Line code

From Academic Kids

In telecommunication, a line code is a code chosen for use within a communications system for transmission purposes.

For digital data transport line coding is often used. Line coding consists of representing the digital signal to be transported, by an amplitude- and time-discrete signal, that is optimally tuned for the specific properties of the physical channel (and of the receiving equipment). The waveform pattern of voltage or current used to represent the 1s and 0s of a digital signal on a transmission link is called line encoding. After line coding, the signal can directly be put on a transmission line, in the form of variations of the current. The common types of line encoding are unipolar, polar, bipolar and Manchester encoding.

A line coded signal must not contain a DC-component (the average signal level should be 0), because transport of a DC-component is impossible in case of long wires. An included DC-component would therefore lead to an offest at the receiving end, and thus to a higher decoding error probability.

Line coding should make it possible for the receiver to synchronise itself to the phase of the received signal. If the synchronisation is not ideal, then the signal to be decoded will not have optimal differences (in amplitude) between the various digits or symbols used in the line code. This will increase the error probability in the received data.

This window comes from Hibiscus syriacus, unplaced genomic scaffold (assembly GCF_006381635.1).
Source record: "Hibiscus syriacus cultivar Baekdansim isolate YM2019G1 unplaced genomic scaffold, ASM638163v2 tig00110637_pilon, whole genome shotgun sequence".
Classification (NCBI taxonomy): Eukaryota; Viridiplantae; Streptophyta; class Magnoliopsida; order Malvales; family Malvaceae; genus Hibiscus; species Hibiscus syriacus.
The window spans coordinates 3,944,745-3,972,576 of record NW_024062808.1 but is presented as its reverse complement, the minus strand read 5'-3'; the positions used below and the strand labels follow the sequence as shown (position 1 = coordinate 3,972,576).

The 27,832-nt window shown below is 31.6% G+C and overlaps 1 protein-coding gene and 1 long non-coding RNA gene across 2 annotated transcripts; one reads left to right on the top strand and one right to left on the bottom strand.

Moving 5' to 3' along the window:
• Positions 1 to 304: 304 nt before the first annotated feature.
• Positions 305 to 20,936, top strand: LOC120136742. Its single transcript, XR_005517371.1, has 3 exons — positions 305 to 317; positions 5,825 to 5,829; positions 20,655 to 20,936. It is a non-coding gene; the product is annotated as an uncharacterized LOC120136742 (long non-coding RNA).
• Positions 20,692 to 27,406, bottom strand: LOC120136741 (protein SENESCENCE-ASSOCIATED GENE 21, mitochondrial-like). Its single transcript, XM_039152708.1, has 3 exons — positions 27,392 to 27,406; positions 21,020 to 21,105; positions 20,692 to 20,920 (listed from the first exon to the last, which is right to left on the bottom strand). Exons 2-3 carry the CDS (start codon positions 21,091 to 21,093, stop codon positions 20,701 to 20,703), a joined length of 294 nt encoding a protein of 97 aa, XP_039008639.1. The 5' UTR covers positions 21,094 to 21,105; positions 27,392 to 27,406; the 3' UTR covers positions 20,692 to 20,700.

It is also preferred for the line code to have a structure that will enable error detection.

Note that the line coded signal and a signal produced at a terminal may differ, thus requiring translation.

A line code will typically reflect technical requirements of the transmission medium, such as optical fiber or shielded twisted pair. These requirements are unique for each medium, because each one has different behavior related to interference, distortion, capacitance and loss of amplitude.

Common line codes

See also


Federal Standard 1037C MIL-STD-188'

de:Leitungscode nl:lijncodering fr:Codage en ligne


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